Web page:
Before 2019 had even had the chance to shake off its holiday season hangover and realize it was never going to follow through on those New Year’s resolutions, it was hit with some of the most insane weather events to have gone down in recorded history. Parts of America’s Midwest have dropped to as low as 38 degrees Fahrenheit while simultaneously, in Australia, thermometers have been breaking with triple digit temperatures. If you didn’t believe in climate change, 2019 might be the year to reconsider your stance. Chicago has been consistently breaking records this year with the coldest temperatures on record for this time of year. A dip in January to minus 23 degrees saw a record of more than 50 years broken. Meanwhile, the windy city is on track to break a March temperature record that has stood for 129 years.
This arctic weather is more than just a reason to put on an extra layer in the morning. Hundreds of flights have been cancelled, while schools and major attractions throughout the city have been forced to close. In response to the widespread freeze, governors in Michigan, Illinois and Wisconsin have declared a state of emergency. Parts of the Midwest have even been without mail as the US Postal Service was forced to suspend its operations. Meanwhile, in Minnesota, temperatures are even more unthinkable with a low of minus 38 degrees recorded in Melrose. Ely boast the dubious honor of having the coldest windchill on record at an incredible minus 70. If you’re thinking that sounds unlivable, well you’re kind of right. In a tweet, the National Weather Service stated: “These are VERY DANGEROUS conditions and can lead to frostbite on exposed skin in as little as five minutes where wind chill values are below -50. Best thing you can do is limit your time outside.” While the US and Canada are battling against the cold, our southern hemisphere counterparts are experiencing the exact opposite. Insanely high temperatures and droughts are ravaging Australia as the nation has just pulled through the hottest summer on record.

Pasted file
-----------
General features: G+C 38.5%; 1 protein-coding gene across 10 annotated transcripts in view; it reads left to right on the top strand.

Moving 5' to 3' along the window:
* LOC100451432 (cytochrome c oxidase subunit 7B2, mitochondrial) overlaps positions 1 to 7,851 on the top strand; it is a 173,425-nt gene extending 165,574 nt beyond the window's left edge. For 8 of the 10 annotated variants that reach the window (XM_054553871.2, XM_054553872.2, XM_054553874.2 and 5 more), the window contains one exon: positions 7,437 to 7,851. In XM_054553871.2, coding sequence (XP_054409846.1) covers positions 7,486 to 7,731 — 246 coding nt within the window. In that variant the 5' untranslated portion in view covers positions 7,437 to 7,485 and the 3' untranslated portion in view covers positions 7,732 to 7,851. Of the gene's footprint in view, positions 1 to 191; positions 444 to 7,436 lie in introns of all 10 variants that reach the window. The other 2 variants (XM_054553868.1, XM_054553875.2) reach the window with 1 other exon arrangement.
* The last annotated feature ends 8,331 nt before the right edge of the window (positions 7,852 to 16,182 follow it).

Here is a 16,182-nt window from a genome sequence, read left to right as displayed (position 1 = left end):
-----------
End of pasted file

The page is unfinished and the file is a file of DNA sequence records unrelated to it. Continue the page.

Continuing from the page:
According to Australia’s Bureau of Meteorology (BOM), Adelaide, the capital of South Australia, broke an 80-year-old record when it peaked at 116 degrees Farenheit in early 2019. While this intense heat is rough enough, this usually lush coastal town is also facing its driest summer in 62 years. The wet season that always accompanies the summer heat has simply failed to arrive. In the Northern Territory, meanwhile, animals are perishing en masse as the waterholes they frequent have been drying up. The intensity and unpredictability of the heat is another contributing factor to these deaths. Almost a third of Australia’s native spectacled flying fox population were wiped out in just two days in November of 2018 thanks to an unprecedented heatwave.
While the weather events of 2019 are unusual, meteorologists are predicting that they will not turn out to be anomalous. Rather, it is believed that they are the early stages of a new and alarming trend. Over the last 50 years, BOM has been observing Australia’s minimum temperatures gradually increasing. 2019 was just the year the high end of the scale started having a devastating impact. In their 2018 report, BOM recorded a temperature increase of 1.8 degrees Fahrenheit (1 degree Celsius) since 1910 in the waters surrounding Australia. This is correlated with rising sea levels in the region. In a more global project, California-based Berkeley Earth found that 2018 was the fourth warmest year we’ve experienced on our planet since we began keeping records in 1850. What’s most unsettling about these findings is that the other three warmest years were 2015, 2016 and 2017. In the words of the scientists responsible for the study: “The overall pattern remains consistent with a long-term trend towards global warming.”
The scary thing is, these studies are not isolated. According to data from NASA the University of Maine’s Climate Reanalyzer, the Earth has heated up to a temperature 1.6 degrees warmer than the average of 100 years ago. Meanwhile, US President Donald Trump prefers to ignore such findings and cite the crazy cold weather events we mentioned earlier as proof that climate change is exaggerated and global warming is “fake news.” In an attempt to get through to Trump and others who doubt the data, Zeke Hausfather, a climate scientist at Berkeley Earth, explained to the Associated Press, “in a warming world, you’re still going to have unusually hot and unusually cold events happening in a particular part of the world. Weather is not going away.”